Conscious, Unconscious, Preconscious
The starting point for this investigation is provided by a fact without parallel, which defies all explanation or description-the fact of consciousness. Nevertheless, if anyone speaks of consciousness, we know immediately and from our own most personal experience what is meant by it. Many people, both inside and outside the science of psychology, are satisfied with the assumption that consciousness alone is mental, and nothing then remains for psychology but to discriminate in the phenomenology of the mind between perceptions, feelings, intellective processes and volitions. It is generally agreed, however, that these conscious processes do not form unbroken series which are complete in themselves; so that there is no alternative to assuming that there are physical or somatic processes which accompany the mental ones and which must admittedly be more complete than the mental series, since some of them have conscious processes parallel to them but others have not. It thus seems natural to lay the stress in psychology upon these somatic processes, to see in them the true essence of what is mental and to try to arrive at some other assessment of the conscious processes. The majority of philosophers, however, as well as many other people, dispute this position and declare that the notion of a mental thing being unconscious is self-contradictory.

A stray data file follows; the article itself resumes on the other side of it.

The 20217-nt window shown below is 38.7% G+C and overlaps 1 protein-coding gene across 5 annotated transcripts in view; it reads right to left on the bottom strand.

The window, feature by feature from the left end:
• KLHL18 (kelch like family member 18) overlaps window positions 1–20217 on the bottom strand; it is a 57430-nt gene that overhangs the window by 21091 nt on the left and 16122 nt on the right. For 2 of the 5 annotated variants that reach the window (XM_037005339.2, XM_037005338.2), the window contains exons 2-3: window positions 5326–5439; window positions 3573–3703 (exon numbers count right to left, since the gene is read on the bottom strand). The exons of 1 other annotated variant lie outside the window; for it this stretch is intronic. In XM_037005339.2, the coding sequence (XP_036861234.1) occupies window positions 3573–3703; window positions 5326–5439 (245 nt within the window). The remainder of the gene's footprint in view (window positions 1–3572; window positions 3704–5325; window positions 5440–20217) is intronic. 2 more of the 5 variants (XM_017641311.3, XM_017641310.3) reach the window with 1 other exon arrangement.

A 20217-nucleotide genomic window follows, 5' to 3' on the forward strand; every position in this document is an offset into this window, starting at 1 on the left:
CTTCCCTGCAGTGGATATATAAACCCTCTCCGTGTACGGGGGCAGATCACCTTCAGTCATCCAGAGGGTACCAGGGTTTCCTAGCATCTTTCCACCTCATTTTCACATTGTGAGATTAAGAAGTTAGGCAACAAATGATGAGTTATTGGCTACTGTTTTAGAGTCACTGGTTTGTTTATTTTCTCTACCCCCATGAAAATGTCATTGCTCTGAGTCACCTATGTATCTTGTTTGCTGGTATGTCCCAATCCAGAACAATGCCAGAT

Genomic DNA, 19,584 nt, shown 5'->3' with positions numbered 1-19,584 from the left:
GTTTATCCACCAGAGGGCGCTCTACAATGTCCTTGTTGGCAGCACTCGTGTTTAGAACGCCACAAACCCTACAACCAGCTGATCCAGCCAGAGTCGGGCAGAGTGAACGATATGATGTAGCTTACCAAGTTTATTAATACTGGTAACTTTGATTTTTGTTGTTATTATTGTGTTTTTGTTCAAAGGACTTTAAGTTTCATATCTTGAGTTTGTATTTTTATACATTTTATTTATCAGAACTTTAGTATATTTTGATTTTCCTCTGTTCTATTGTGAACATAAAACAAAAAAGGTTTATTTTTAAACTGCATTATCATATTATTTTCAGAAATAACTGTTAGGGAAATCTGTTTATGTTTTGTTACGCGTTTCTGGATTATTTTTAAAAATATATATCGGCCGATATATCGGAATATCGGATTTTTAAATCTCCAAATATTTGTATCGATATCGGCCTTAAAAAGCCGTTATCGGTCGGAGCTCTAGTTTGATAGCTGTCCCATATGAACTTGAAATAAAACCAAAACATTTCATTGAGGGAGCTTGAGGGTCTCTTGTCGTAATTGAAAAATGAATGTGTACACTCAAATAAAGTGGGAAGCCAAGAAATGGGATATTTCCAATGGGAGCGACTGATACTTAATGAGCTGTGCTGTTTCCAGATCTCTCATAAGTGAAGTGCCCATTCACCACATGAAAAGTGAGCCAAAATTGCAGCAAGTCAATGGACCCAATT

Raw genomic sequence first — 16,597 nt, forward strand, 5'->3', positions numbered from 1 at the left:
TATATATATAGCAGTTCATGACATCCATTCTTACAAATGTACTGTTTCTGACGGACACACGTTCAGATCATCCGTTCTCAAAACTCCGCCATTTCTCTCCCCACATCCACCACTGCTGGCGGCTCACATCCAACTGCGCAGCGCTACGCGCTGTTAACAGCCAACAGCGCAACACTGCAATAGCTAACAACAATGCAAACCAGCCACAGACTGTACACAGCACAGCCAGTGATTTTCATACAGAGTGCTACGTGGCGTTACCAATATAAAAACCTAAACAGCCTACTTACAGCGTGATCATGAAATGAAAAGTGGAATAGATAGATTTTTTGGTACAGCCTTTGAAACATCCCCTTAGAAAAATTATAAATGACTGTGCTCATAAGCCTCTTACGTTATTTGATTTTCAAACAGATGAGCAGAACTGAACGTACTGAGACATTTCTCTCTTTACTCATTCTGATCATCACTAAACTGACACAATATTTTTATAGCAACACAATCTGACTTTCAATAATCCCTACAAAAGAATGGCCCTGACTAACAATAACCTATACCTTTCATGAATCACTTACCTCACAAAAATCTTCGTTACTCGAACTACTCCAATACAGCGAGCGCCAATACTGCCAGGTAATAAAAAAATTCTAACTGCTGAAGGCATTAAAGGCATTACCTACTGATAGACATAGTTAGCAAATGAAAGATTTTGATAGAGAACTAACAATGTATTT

But it is precisely this that psychoanalysis is obliged to assert, and this is its second fundamental hypothesis. It explains the supposed somatic accessory processes as being what is essentially mental and disregards for the moment the quality of consciousness.